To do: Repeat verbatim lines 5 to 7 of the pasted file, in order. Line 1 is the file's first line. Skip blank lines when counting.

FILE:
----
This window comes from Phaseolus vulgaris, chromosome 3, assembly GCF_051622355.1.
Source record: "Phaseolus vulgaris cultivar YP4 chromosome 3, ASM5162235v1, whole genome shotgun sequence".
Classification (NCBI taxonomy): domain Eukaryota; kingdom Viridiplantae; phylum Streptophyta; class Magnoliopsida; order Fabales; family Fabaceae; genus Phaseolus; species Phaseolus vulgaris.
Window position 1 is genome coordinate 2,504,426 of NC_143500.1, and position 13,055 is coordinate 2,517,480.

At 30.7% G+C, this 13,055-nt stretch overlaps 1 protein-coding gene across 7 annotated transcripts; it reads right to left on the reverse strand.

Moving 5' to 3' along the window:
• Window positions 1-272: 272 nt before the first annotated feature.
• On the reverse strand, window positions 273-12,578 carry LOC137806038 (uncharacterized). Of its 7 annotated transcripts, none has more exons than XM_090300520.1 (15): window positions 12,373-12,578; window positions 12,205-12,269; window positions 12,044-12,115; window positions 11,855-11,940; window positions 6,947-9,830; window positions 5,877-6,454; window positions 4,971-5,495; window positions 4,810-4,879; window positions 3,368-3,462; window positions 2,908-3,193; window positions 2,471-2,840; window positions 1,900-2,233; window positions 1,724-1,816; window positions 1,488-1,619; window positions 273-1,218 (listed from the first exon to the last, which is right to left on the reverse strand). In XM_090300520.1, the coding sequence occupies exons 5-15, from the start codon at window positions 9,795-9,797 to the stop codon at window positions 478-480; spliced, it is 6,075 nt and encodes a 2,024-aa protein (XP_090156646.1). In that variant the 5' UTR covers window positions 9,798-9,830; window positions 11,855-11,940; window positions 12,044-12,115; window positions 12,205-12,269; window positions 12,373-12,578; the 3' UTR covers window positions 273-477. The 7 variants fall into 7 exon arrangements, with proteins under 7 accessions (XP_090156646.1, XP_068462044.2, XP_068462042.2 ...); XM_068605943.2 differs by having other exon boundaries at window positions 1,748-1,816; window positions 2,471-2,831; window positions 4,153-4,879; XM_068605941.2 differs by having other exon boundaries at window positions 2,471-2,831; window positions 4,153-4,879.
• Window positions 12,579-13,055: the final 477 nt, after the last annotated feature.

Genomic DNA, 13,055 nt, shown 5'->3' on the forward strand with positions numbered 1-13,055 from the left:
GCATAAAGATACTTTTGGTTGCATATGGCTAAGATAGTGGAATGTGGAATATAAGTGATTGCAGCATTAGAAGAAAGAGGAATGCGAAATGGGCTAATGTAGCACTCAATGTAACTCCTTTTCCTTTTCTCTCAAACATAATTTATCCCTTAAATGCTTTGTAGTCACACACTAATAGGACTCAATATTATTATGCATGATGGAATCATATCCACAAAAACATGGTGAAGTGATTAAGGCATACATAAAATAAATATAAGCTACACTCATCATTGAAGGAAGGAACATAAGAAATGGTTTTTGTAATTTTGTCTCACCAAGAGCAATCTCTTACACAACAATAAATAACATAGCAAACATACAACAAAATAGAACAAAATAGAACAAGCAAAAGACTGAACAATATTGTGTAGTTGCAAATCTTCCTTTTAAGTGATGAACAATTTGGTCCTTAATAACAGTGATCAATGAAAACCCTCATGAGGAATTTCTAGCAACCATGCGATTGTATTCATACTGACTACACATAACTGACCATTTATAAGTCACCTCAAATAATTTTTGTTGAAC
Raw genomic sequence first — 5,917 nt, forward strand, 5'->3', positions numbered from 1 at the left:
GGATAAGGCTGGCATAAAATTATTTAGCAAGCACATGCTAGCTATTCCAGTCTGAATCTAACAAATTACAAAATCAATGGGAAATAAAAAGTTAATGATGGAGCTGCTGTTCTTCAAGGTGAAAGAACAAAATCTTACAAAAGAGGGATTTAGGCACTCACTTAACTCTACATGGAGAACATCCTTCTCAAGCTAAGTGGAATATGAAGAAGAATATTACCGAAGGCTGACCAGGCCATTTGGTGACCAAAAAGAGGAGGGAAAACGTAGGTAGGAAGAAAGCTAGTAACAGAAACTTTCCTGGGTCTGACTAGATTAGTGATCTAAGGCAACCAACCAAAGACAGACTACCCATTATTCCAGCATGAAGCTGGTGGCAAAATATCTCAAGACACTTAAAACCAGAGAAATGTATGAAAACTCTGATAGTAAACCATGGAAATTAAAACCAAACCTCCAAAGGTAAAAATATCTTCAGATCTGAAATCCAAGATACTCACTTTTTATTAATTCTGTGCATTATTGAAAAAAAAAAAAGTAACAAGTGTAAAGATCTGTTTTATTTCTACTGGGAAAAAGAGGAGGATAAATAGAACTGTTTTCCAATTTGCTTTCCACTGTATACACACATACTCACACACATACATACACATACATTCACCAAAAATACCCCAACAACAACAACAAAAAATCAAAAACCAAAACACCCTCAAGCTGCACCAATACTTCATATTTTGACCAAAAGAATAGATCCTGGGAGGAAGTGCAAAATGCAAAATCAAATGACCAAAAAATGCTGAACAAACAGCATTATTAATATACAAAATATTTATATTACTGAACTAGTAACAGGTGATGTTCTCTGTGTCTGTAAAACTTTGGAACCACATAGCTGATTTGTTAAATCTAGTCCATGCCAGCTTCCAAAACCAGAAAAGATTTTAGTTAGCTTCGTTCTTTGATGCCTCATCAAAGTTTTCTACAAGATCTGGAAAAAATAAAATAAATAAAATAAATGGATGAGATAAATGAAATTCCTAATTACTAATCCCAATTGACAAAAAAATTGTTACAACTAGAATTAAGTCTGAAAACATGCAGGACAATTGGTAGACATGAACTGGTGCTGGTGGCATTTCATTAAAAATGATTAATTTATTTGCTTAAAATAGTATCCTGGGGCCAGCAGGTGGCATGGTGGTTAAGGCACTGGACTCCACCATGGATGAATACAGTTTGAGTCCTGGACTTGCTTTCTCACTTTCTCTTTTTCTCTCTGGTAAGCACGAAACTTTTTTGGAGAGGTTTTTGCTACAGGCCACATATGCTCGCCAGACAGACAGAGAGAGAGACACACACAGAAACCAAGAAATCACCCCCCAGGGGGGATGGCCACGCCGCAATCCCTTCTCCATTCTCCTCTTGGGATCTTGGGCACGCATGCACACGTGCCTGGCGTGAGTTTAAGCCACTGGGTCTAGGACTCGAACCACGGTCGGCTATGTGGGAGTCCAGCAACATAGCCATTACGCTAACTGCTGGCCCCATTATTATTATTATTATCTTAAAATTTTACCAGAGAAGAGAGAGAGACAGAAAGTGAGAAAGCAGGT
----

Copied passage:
At 30.7% G+C, this 13,055-nt stretch overlaps 1 protein-coding gene across 7 annotated transcripts; it reads right to left on the reverse strand.

Moving 5' to 3' along the window:
• Window positions 1-272: 272 nt before the first annotated feature.